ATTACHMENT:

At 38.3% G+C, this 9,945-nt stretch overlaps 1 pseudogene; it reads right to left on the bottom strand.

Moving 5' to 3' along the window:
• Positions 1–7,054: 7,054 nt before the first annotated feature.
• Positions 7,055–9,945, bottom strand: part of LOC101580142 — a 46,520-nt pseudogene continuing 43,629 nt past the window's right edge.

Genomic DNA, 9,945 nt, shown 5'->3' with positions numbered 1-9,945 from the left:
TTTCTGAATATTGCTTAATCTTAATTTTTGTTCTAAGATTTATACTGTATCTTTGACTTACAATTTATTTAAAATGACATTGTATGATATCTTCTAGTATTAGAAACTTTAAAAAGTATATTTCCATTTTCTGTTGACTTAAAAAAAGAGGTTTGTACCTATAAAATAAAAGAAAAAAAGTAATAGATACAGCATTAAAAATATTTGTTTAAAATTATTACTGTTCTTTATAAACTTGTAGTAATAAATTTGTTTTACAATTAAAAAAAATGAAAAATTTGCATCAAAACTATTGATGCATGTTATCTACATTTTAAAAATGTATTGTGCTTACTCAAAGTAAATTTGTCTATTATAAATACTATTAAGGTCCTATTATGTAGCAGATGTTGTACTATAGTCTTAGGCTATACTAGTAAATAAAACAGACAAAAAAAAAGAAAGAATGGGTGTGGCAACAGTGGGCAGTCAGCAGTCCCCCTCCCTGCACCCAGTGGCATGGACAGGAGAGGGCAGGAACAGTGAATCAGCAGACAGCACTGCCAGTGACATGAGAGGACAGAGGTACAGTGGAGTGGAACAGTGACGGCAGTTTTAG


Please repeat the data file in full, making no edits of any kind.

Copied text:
At 38.3% G+C, this 9,945-nt stretch overlaps 1 pseudogene; it reads right to left on the bottom strand.

Moving 5' to 3' along the window:
• Positions 1–7,054: 7,054 nt before the first annotated feature.
• Positions 7,055–9,945, bottom strand: part of LOC101580142 — a 46,520-nt pseudogene continuing 43,629 nt past the window's right edge.

Genomic DNA, 9,945 nt, shown 5'->3' with positions numbered 1-9,945 from the left:
TTTCTGAATATTGCTTAATCTTAATTTTTGTTCTAAGATTTATACTGTATCTTTGACTTACAATTTATTTAAAATGACATTGTATGATATCTTCTAGTATTAGAAACTTTAAAAAGTATATTTCCATTTTCTGTTGACTTAAAAAAAGAGGTTTGTACCTATAAAATAAAAGAAAAAAAGTAATAGATACAGCATTAAAAATATTTGTTTAAAATTATTACTGTTCTTTATAAACTTGTAGTAATAAATTTGTTTTACAATTAAAAAAAATGAAAAATTTGCATCAAAACTATTGATGCATGTTATCTACATTTTAAAAATGTATTGTGCTTACTCAAAGTAAATTTGTCTATTATAAATACTATTAAGGTCCTATTATGTAGCAGATGTTGTACTATAGTCTTAGGCTATACTAGTAAATAAAACAGACAAAAAAAAAGAAAGAATGGGTGTGGCAACAGTGGGCAGTCAGCAGTCCCCCTCCCTGCACCCAGTGGCATGGACAGGAGAGGGCAGGAACAGTGAATCAGCAGACAGCACTGCCAGTGACATGAGAGGACAGAGGTACAGTGGAGTGGAACAGTGACGGCAGTTTTAG